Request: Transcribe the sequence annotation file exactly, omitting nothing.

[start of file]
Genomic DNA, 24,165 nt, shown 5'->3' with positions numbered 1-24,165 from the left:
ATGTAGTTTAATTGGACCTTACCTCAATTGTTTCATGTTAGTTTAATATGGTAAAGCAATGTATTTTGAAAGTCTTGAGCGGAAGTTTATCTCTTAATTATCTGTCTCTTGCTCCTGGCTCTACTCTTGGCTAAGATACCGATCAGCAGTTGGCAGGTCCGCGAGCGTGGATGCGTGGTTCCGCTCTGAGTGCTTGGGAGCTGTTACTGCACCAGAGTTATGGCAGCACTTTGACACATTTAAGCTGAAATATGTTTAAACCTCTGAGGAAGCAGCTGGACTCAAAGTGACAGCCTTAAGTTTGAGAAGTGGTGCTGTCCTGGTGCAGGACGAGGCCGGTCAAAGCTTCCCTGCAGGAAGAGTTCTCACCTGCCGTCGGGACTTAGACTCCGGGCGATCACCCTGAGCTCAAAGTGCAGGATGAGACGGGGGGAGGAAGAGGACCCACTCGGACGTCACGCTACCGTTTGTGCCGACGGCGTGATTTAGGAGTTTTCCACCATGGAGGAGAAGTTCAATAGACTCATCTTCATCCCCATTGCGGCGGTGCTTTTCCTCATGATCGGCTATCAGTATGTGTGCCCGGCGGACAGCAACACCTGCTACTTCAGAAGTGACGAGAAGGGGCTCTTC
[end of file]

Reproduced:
Genomic DNA, 24,165 nt, shown 5'->3' with positions numbered 1-24,165 from the left:
ATGTAGTTTAATTGGACCTTACCTCAATTGTTTCATGTTAGTTTAATATGGTAAAGCAATGTATTTTGAAAGTCTTGAGCGGAAGTTTATCTCTTAATTATCTGTCTCTTGCTCCTGGCTCTACTCTTGGCTAAGATACCGATCAGCAGTTGGCAGGTCCGCGAGCGTGGATGCGTGGTTCCGCTCTGAGTGCTTGGGAGCTGTTACTGCACCAGAGTTATGGCAGCACTTTGACACATTTAAGCTGAAATATGTTTAAACCTCTGAGGAAGCAGCTGGACTCAAAGTGACAGCCTTAAGTTTGAGAAGTGGTGCTGTCCTGGTGCAGGACGAGGCCGGTCAAAGCTTCCCTGCAGGAAGAGTTCTCACCTGCCGTCGGGACTTAGACTCCGGGCGATCACCCTGAGCTCAAAGTGCAGGATGAGACGGGGGGAGGAAGAGGACCCACTCGGACGTCACGCTACCGTTTGTGCCGACGGCGTGATTTAGGAGTTTTCCACCATGGAGGAGAAGTTCAATAGACTCATCTTCATCCCCATTGCGGCGGTGCTTTTCCTCATGATCGGCTATCAGTATGTGTGCCCGGCGGACAGCAACACCTGCTACTTCAGAAGTGACGAGAAGGGGCTCTTC